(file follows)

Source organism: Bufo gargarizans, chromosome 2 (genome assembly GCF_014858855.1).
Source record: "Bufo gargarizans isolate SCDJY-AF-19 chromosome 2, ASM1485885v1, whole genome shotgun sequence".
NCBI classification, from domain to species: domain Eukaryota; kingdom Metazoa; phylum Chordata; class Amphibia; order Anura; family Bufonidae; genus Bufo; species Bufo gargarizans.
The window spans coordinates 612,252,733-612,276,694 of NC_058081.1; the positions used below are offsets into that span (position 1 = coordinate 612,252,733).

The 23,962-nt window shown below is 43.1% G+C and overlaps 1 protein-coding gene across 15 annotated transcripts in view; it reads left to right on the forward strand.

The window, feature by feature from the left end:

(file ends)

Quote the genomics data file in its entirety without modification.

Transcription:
Source organism: Bufo gargarizans, chromosome 2 (genome assembly GCF_014858855.1).
Source record: "Bufo gargarizans isolate SCDJY-AF-19 chromosome 2, ASM1485885v1, whole genome shotgun sequence".
NCBI classification, from domain to species: domain Eukaryota; kingdom Metazoa; phylum Chordata; class Amphibia; order Anura; family Bufonidae; genus Bufo; species Bufo gargarizans.
The window spans coordinates 612,252,733-612,276,694 of NC_058081.1; the positions used below are offsets into that span (position 1 = coordinate 612,252,733).

The 23,962-nt window shown below is 43.1% G+C and overlaps 1 protein-coding gene across 15 annotated transcripts in view; it reads left to right on the forward strand.

The window, feature by feature from the left end: